As I write this, gentle readers, I am hearing rather loudly from my right wrist and bicep. Basically my entire right arm from the shoulder on down, which is making it hard to type.
But I keep telling myself it’s worth it. For I, along with a group of able-bodied volunteers, just waged a heroic battle against a slope’s worth of stiltgrass, mugwort and garlic mustard at the foot of Bear Mountain.
The New York-New Jersey Trail Conference was holding another invasive plant removal and native plantings work day on Bear Mountain today, Sept. 29. The work was being held in the Trails for People exhibit, on the slope where the Appalachian Trail comes down the mountain at the Bear Mountain Inn.
You may have seen my previous entry on helping out with the initial plantings of native species. And the year before that we’d put in a day’s work getting rid of barberry, a plant that I still heartily despise.
Since that time, the slope had become overrun with stiltgrass and other invasive plants, and some of the plants we’d put in a few years earlier had died off or been trampled by people taking shortcuts down the slope. Tsk, tsk.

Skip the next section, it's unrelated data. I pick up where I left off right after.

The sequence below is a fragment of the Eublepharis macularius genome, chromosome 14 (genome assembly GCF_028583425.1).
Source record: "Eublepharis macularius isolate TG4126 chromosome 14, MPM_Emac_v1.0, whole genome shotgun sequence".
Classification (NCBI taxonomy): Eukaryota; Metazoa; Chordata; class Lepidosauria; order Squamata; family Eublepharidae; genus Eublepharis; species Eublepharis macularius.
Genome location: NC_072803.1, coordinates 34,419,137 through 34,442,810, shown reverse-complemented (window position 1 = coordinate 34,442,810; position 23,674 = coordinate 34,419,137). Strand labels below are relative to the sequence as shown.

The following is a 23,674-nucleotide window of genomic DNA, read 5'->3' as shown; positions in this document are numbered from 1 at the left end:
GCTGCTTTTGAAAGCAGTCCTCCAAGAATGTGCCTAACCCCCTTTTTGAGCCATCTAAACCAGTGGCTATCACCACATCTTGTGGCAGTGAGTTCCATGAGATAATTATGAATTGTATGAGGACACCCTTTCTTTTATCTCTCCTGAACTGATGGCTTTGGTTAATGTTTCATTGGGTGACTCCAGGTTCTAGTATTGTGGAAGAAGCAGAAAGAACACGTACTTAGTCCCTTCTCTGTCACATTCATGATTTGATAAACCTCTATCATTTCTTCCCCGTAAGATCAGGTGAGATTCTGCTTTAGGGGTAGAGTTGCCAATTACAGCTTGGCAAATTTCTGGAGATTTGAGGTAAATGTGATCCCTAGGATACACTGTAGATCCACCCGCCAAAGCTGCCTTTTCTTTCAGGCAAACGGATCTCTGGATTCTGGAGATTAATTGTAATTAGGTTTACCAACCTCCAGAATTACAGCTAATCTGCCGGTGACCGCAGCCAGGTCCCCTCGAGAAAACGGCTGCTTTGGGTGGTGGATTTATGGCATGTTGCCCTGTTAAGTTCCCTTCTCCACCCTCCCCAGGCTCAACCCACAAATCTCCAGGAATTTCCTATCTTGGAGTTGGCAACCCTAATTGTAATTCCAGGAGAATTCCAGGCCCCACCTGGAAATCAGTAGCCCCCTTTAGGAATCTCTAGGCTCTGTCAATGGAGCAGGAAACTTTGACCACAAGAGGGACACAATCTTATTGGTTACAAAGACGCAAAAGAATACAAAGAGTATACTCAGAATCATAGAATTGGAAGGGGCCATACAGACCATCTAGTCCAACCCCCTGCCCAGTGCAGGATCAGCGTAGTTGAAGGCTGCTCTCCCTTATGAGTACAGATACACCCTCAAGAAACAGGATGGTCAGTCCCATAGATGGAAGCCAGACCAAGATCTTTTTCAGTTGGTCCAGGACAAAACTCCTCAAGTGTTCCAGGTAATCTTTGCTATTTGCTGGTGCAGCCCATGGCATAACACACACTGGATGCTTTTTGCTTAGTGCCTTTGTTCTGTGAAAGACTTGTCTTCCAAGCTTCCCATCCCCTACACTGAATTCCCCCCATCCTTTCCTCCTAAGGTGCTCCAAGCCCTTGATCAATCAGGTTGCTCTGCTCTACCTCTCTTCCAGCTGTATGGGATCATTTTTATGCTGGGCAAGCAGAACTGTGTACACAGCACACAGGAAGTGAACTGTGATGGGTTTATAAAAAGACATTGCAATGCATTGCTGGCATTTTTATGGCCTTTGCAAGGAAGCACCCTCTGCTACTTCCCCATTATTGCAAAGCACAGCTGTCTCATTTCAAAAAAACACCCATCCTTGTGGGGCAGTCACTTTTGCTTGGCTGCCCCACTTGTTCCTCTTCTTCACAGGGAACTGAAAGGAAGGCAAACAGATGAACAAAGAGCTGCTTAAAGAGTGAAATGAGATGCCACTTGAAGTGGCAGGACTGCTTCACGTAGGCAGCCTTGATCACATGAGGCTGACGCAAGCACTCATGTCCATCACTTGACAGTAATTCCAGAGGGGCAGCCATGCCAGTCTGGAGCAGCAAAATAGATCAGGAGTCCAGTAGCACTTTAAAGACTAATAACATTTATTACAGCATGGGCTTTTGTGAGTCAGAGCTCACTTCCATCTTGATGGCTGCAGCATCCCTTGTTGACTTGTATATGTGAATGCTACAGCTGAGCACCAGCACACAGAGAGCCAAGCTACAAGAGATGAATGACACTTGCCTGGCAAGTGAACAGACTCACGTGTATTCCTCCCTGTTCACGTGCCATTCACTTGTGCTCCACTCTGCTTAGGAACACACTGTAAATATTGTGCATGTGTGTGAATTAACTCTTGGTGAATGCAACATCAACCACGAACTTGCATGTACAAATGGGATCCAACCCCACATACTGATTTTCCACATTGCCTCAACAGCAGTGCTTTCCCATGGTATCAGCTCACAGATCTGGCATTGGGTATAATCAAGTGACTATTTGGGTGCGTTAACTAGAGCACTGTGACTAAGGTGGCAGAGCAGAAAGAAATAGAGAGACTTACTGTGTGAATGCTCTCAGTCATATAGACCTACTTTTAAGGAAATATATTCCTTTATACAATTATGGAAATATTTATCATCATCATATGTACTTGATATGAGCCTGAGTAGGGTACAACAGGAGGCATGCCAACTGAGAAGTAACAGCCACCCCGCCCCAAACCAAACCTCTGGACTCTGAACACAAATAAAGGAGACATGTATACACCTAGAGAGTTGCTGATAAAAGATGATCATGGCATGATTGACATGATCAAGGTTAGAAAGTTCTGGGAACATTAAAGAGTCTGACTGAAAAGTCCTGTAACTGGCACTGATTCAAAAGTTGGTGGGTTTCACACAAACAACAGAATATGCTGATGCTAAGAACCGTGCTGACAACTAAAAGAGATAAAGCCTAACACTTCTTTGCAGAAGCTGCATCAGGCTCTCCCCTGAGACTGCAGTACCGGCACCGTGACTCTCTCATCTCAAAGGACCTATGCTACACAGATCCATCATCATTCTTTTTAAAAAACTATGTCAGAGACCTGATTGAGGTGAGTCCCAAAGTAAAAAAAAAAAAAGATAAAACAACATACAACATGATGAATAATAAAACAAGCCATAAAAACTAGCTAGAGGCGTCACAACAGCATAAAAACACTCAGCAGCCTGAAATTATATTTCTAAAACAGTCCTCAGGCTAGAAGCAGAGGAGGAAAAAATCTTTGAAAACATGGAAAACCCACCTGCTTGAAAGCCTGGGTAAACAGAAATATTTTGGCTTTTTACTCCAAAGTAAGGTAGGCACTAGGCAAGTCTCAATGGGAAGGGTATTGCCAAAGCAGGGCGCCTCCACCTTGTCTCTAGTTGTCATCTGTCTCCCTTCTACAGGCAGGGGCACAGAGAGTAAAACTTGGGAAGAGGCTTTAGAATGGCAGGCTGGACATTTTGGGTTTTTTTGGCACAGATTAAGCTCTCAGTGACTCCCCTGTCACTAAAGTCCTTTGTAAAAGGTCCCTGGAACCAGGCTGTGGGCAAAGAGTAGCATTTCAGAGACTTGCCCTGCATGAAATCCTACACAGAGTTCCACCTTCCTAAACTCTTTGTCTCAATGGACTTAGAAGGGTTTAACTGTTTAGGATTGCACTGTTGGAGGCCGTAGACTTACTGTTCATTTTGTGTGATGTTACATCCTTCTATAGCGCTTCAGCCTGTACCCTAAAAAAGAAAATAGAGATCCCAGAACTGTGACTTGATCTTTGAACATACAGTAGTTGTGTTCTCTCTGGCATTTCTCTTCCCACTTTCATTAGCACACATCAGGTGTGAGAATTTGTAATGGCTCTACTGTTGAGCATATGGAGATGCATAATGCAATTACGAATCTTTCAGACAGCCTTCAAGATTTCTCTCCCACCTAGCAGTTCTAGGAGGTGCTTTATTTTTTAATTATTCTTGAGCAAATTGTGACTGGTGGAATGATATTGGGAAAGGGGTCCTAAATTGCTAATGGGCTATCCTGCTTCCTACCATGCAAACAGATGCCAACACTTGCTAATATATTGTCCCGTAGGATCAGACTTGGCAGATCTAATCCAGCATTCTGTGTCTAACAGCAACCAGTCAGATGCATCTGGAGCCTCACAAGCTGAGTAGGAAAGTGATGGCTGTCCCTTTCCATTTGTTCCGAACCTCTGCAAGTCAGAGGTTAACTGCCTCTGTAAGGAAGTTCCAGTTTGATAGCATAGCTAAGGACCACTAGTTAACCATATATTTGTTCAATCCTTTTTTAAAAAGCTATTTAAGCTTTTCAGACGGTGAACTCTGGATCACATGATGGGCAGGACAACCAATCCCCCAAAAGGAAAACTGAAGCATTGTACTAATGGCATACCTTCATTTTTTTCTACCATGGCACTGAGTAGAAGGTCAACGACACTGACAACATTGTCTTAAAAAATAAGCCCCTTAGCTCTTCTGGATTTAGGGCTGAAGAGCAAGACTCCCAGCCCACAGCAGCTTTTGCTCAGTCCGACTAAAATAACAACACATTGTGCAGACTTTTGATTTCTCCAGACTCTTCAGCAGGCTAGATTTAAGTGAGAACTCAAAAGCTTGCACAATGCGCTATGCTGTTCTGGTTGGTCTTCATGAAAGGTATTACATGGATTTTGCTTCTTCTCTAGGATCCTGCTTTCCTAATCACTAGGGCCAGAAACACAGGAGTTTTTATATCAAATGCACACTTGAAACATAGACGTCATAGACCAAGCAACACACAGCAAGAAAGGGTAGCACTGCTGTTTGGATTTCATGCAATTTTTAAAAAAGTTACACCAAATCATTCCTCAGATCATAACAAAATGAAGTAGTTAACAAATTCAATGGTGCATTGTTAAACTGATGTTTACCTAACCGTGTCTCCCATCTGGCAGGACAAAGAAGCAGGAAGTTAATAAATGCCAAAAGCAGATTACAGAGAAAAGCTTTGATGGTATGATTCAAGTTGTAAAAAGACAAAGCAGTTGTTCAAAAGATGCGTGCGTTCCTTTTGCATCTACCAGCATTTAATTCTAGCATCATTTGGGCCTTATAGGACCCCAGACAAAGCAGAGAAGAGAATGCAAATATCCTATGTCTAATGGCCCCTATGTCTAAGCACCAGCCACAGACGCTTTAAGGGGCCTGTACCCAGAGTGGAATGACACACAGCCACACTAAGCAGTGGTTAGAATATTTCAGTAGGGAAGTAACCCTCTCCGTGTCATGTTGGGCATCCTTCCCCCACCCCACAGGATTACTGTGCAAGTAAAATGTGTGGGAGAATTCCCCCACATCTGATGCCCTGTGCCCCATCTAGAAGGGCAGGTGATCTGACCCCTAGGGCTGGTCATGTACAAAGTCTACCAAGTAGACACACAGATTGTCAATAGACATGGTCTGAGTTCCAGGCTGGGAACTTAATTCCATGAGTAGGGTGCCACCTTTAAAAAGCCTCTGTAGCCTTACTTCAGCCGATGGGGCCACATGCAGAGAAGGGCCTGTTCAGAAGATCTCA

My mom and I both signed up for Saturday’s workshop, so the day found us showing up with work gloves and a three-pronged hoe dubbed “the persuader.”
There were about ten of us in total working on the slope, with group leaders Linda and Mike at the helm. We set to work, clearing out the stiltgrass and anything else that wasn’t supposed to be there, taking special care around the green-and-golds, columbines and ferns. We must have lugged about five hundred pounds of weeds up to the designated dump site up the hill.
The columbines were generally healthy, as were the asters.
We also did some planting – while some members of the team worked on clearing the invasives, other members dug holes and set out woody saplings still in nursery pots: gray dogwood, dewberry and so on.
We started work around nine-thirty in the morning. By two o’clock, we were all well and truly beat. But very pleased – we’d definitely made a change on the slope.
If you ever pass by Bear Mountain Inn, take a moment to enjoy the Trails for People slope. But please, stay on the paths – it takes a lot of work to keep the slope healthy!